Kazakh elections take place amid rising social tensions
27 January 2012
On January 15, Kazakhstan held its parliamentary elections amid rising social tensions. Only a few weeks earlier, on December 16, security forces massacred at least 17 striking oil workers in the town of Zhanaozen, many more were wounded (see “Police massacre striking oil workers in Kazakhstan”). In its report on the elections, the Organization for Security and Cooperation in Europe (OSCE) noted widespread ballot rigging and intimidation of voters, especially in the region around Zhanaozen.
The official turnout was 76 percent and for the first time, two opposition parties, the Communist Party and Ak Zhol (“Bright Path”), gained seats in the parliament next to the ruling Nur Otan party (“Fatherland’s ray of light”), which won 81 percent of the votes. With 7.2 and 7.8 percent of the votes, respectively, the Communist Party and Ak Zhol barely crossed the 7 percent threshold.
President Nursultan Nazarbayev’s description of the elections as “an important step toward the modernization of the political system” is ludicrous. In fact, the buildup of a controlled multiparty system is a reaction of the ruling elite to rising social tensions.
While nominally an “opposition” party, the Communist Party of Kazakhstan has backed the policies of Nazarbayev ever since his coming to power in 1990. Idealizing Stalinism and promoting nationalism, the party has become a crucial prop for the ruling elite due to its ties to the state trade unions and various pseudo-left groups. Both have played a major role in betraying the strikes of oil workers in the past years. The Stalinists are now to help the government keep the coming struggles of the working class under control.
Ak Zhol, on the other hand, was founded only after last year’s presidential elections on the initiative of Nazarbayev. Its membership is drawn mainly from the ruling Nur Otan party and the Atakemen Business Association, which includes the heads of several major Kazakh corporations. Until the party’s foundation, its chairman, Azat Peruashev, had been a member of Nur Otan.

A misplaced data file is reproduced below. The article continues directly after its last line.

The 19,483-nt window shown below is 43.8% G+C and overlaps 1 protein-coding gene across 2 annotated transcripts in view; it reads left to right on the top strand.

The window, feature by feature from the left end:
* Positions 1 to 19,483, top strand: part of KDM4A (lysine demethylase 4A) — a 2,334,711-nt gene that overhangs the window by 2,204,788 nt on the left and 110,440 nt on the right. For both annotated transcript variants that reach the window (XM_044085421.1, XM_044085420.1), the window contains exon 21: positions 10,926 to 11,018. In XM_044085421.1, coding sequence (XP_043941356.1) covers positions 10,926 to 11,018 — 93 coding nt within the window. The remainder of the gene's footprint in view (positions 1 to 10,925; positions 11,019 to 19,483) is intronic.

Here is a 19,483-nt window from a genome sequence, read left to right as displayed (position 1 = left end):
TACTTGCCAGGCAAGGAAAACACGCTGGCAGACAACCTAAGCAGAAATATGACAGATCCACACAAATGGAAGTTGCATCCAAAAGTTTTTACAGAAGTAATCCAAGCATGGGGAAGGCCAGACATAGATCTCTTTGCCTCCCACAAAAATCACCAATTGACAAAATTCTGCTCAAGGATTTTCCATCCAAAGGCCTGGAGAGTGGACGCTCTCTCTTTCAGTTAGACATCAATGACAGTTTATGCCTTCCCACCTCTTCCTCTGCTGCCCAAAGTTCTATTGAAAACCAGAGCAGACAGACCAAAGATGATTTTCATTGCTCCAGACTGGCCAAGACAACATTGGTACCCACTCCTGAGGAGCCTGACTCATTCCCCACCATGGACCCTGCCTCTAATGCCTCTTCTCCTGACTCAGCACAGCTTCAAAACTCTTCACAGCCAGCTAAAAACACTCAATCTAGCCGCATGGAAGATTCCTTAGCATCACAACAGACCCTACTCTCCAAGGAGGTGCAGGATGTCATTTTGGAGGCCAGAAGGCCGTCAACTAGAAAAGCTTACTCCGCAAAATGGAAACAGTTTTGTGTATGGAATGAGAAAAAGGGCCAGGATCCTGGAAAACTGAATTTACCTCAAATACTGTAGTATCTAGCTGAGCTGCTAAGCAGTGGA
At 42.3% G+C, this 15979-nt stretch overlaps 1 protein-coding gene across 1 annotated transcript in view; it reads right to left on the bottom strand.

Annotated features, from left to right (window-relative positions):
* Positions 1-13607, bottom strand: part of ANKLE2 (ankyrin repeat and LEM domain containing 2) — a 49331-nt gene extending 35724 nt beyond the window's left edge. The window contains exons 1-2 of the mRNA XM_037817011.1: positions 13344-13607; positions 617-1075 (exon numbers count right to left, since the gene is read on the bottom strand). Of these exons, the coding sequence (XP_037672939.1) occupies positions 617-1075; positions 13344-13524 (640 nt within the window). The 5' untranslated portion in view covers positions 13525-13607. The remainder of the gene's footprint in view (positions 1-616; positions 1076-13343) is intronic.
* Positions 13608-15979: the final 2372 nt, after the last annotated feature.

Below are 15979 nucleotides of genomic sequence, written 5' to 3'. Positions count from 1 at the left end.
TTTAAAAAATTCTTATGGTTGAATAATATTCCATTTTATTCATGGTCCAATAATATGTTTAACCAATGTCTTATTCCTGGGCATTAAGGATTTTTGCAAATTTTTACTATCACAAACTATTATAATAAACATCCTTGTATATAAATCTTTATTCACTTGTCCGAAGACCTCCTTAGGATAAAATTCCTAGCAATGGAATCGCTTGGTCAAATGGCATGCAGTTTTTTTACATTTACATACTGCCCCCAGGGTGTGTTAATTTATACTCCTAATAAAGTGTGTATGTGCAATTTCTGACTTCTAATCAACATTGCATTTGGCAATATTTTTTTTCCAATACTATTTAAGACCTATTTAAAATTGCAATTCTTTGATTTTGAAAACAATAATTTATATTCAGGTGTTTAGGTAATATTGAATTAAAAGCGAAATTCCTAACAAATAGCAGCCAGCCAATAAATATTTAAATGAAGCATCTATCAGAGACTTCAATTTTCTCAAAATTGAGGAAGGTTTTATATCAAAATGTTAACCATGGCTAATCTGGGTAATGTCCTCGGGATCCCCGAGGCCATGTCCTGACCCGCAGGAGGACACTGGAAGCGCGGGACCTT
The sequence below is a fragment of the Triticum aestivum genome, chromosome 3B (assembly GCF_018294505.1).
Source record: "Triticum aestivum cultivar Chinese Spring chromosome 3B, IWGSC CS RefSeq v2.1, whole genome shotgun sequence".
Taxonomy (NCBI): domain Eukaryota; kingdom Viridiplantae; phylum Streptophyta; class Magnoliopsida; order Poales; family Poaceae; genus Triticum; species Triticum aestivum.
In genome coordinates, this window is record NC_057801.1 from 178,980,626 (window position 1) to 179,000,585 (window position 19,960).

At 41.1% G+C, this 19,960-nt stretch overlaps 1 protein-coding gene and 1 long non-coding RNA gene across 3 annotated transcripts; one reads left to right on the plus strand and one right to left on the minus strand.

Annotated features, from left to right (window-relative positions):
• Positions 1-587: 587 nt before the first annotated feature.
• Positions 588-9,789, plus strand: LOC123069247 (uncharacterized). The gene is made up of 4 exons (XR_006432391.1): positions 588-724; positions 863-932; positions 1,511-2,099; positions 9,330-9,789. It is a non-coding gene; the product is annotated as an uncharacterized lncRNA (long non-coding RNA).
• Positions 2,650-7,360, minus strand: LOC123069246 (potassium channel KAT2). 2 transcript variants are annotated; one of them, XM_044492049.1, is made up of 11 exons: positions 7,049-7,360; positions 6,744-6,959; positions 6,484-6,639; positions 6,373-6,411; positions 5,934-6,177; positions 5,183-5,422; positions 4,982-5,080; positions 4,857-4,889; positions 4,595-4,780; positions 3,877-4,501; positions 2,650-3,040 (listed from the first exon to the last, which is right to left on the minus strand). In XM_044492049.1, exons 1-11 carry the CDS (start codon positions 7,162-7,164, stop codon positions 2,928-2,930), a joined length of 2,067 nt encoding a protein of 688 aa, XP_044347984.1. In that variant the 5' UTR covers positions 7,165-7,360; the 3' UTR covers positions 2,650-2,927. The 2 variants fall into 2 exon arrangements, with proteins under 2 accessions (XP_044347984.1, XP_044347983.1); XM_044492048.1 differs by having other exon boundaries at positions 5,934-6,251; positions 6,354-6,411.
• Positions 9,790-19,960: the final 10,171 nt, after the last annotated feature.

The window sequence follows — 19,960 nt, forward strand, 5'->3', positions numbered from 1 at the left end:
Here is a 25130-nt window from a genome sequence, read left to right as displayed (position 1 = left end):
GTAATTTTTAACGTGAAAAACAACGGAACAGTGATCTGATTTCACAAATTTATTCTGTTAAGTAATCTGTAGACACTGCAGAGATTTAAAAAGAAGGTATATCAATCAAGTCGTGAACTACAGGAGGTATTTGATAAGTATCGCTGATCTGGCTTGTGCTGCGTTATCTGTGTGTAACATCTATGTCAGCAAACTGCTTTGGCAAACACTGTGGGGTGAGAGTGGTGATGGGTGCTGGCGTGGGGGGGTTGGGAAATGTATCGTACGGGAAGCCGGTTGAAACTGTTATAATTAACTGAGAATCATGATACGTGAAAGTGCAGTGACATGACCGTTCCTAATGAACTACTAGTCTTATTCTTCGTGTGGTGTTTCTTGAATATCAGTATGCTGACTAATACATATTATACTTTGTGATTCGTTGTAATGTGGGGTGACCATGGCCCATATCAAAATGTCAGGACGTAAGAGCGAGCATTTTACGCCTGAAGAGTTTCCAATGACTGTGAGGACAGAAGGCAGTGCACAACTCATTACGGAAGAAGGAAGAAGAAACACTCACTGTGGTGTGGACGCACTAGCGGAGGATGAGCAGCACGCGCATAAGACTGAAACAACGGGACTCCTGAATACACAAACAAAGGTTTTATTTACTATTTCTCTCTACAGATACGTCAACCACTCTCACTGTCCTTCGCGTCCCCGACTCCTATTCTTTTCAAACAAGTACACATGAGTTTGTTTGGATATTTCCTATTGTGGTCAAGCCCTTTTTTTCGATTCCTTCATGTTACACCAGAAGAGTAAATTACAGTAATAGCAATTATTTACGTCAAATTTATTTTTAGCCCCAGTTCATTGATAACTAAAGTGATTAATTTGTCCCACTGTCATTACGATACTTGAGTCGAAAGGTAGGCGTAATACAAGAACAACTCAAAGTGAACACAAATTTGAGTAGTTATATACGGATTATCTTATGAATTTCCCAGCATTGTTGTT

The presidential elections in April last year showed signs of growing nervousness on the part of the ruling elite. In the spring, the shock wave of the uprisings in Egypt and Tunisia reached Kazakhstan, whose ruling class could well identify itself with the corrupt kleptocracy of the Egyptian president, Hosni Mubarak. In the aftermath of the Arab spring, the presidential elections scheduled for 2013 were moved forward.
Vladimir Kozlov, the leader of the pro-business opposition party Alga!, suggested in an interview that the reason for this decision was that the government feared Nazarbayev would be unable to gain enough support from the population in later elections. The election result, according to which Nazarbayev was reelected with 97 percent of the votes, implied major electoral fraud. In his inauguration speech, the president announced the creation of a two-party system in 2015, with Nur Otan along with a party that would represent the interests of big business—Ak Zhol.
The brutal crackdown on oil workers in December of last year again highlighted the nervousness of the ruling elite. While the official number of the people killed in the attack is 17, human rights organizations claim that dozens of people were murdered by the police and hundreds wounded. Eyewitnesses indicated that the crackdown was initiated by deliberate provocation.